By CMS Collaboration

Event display for a potential SUEP event, recorded at CMS in 2018, showing the characteristically high multiplicity of soft tracks in yellow.

Could there be a “dark world“ composed of invisible particles held together by a new strong dark force, much like our protons are held together by the strong force? Studies of stars, galaxies, the cosmic microwave background, and other astrophysical phenomena have indicated the existence of a dark world, containing invisible particles that interact with common matter through gravity, but whose nature is not well understood. This dark world might have a force even more powerful than the strong force of the standard model (SM) of particle physics, the theory that describes the visible part of our world. This new strong force would be transmitted by a ‘dark gluon’, which could bind dark particles into stable, composite particles, analogous to the way that the strong force, mediated by the gluon, holds together the quarks in protons, neutrons, and other hadrons. In “Hidden Valley” models, these dark worlds cannot be seen directly (just like a valley can be hidden from view by a mountain). But the invisible dark world of particles might be accessible via a special trail: a “mediator particle". Thanks to this mediator particle, we might be able to see some of the landscapes of the dark world.

Scientists of the CMS experiment, including lead graduate student L. Lavezzo, along with graduate students C. Papageorgakis and T. Reid, analyzed data recorded in the years 2016-2018 to look for collisions producing signals coming from a hidden dark world. The mediator particle, denoted as S, would be produced via proton-proton collisions at the LHC, able to surmount the “mountain” and descend into the Hidden Valley thanks to the large energy available in these interactions. Once in the Valley, the mediator produces a shower of a large number of dark mesons, denoted as Ф. Due to the strength of the dark strong force, the shower of mesons will look highly spherical, and is sometimes likened to a firework of particles. The momenta of these dark mesons are described by a Boltzmann distribution characterized by an effective “temperature”. The dark mesons decay back to ordinary matter through another hidden-sector particle, analogous to the photon. The result of such collisions is unlike anything that can be produced by the known forces: hundreds of low energy particles emerging from a single proton-proton collision point. This is called a “soft unclustered energy pattern” or SUEP.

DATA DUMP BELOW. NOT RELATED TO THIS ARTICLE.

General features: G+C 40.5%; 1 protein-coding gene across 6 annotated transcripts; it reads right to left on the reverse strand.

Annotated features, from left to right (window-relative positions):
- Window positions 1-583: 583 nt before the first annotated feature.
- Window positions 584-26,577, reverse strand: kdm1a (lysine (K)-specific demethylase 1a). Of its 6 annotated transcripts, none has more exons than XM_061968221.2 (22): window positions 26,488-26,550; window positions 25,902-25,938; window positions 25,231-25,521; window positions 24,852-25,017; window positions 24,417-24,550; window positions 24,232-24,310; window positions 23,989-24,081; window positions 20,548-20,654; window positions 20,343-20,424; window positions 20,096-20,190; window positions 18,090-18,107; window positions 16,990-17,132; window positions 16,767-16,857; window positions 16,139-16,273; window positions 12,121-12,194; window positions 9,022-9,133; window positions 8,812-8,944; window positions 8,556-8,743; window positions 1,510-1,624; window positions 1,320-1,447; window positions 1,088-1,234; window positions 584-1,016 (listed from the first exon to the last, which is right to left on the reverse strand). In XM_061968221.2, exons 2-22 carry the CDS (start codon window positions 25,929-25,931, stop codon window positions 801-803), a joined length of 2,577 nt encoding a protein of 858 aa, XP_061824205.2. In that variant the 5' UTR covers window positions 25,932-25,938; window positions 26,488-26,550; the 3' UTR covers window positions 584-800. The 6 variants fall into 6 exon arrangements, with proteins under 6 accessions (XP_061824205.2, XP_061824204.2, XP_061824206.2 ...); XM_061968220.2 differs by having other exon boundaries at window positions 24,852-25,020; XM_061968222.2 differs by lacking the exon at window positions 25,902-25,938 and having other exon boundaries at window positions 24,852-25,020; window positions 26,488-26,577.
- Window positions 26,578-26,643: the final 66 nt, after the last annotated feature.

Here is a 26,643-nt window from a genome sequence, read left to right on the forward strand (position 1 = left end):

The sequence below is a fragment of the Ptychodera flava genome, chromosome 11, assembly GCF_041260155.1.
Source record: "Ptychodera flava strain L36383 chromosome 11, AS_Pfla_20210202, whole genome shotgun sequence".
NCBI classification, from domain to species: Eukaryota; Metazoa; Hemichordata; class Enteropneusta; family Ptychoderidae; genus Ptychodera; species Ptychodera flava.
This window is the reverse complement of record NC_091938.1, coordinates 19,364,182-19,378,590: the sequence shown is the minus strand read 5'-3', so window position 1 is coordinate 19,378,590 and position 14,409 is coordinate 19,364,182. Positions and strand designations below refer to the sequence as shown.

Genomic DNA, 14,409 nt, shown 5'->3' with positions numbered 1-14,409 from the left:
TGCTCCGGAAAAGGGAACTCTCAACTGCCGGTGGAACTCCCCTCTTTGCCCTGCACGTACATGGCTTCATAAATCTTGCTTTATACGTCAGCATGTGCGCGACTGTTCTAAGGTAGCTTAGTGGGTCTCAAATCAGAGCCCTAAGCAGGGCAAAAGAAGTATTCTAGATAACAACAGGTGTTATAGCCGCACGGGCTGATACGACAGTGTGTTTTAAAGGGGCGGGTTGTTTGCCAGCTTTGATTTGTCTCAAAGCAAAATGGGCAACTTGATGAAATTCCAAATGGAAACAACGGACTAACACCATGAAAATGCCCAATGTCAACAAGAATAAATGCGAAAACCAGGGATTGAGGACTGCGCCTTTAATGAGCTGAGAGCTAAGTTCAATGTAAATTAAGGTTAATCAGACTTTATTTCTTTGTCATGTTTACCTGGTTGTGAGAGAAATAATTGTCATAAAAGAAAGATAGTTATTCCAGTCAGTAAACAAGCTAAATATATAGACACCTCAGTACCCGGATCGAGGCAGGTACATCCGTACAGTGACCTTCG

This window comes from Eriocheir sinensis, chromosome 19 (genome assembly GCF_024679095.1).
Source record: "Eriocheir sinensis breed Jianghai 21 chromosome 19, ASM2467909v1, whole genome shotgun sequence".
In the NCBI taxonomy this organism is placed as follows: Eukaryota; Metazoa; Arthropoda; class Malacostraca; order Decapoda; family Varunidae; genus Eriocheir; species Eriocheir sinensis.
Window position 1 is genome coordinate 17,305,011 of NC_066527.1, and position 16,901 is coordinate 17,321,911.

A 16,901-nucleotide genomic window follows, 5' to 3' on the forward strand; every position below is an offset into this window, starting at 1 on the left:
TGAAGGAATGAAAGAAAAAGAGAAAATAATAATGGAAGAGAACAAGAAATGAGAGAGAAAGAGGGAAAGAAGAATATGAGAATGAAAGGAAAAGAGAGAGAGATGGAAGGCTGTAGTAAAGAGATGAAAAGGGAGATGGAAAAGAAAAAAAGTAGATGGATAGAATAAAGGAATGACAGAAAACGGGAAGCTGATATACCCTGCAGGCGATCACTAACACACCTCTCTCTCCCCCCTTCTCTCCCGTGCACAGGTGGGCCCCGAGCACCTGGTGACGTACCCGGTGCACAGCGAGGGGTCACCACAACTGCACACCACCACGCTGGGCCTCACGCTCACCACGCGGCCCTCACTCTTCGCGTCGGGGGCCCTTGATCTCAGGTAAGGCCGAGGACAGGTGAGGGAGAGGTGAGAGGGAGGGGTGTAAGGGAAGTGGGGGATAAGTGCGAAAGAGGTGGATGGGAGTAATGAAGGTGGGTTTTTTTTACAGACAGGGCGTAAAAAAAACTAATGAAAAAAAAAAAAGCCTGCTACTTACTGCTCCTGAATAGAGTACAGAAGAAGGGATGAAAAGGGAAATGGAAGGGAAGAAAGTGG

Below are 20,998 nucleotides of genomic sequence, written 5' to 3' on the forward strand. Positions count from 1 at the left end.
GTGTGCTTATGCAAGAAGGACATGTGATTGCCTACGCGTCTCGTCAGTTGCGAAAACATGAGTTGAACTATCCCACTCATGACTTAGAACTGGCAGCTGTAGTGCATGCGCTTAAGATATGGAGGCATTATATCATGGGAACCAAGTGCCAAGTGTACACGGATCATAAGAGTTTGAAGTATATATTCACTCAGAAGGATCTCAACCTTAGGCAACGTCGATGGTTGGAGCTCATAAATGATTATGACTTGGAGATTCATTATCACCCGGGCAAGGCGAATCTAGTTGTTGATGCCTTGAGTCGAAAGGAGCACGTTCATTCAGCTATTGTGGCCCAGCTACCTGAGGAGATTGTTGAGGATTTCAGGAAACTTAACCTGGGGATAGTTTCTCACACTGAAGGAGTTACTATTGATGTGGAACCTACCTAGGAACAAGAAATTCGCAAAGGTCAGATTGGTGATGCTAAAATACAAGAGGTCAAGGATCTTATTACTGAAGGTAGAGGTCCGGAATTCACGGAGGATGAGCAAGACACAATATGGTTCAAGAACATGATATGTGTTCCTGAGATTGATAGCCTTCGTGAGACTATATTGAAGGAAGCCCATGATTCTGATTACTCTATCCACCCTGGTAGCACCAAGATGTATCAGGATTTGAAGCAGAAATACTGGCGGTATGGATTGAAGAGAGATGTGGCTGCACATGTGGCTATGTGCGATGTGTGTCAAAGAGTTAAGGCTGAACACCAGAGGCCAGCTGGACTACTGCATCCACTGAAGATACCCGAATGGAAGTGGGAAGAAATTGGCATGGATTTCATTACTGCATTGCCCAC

Feynman diagram

Figure 1: Feynman diagram showing the production of the mediator particle ‘S’ recoiling against a gluon ‘g’. The mediator decays to a shower of dark mesons ‘Ф’, which then decay to SM particles.

Because of their low energies, these particles can be challenging to detect in an experiment optimized for the study of high energy phenomena. However, as illustrated in Fig. 1, sometimes the mediator S can recoil against a gluon “g” (or other particles) radiated off by the constituents of the proton, a process called initial state radiation (ISR). This recoil causes the mediator to be produced with a large momentum. Subsequently, all the particles produced by the mediator are pushed to higher energies, which can be measured by CMS, and are collimated into a wide but well-defined cone, called a “wide jet”.

From the data collected in 2016-2018, events are selected with two wide jets recoiling against each other and which contain charged particles that leave tracks in the detector. The wide jet with the largest number of particles is taken to be the SUEP candidate, while the other is taken to be the ISR candidate. By transforming our coordinate system into the viewpoint of the SUEP candidate, real SUEP events would reveal themselves as an almost uniform spray of particles across the detector, as seen in Fig. 2.

Figure 2: Angular distribution of tracks before (left) and after (right) boosting to the frame of the scalar mediator, from simulated events. Tracks associated with the SUEP candidate are indicated in red, while those associated with the ISR candidate are indicated in blue.

Figure 3: Reach of the current search in terms of the mass of the mediator S, the mass of the dark meson ɸ, and the interaction temperature.

The range of mediator masses, dark meson masses, and temperatures that would have been discoverable is shown in Fig. 3. So far, the search has not revealed evidence of the Hidden Valley: events passing the selection requirements occur at the rate expected from known standard model sources. The dark world remains hidden for now but there are many paths yet to explore. The search will continue with improved sensitivity, thanks to the larger event samples currently being collected at the LHC and, later on, at its high luminosity upgrade, the HL-LHC.

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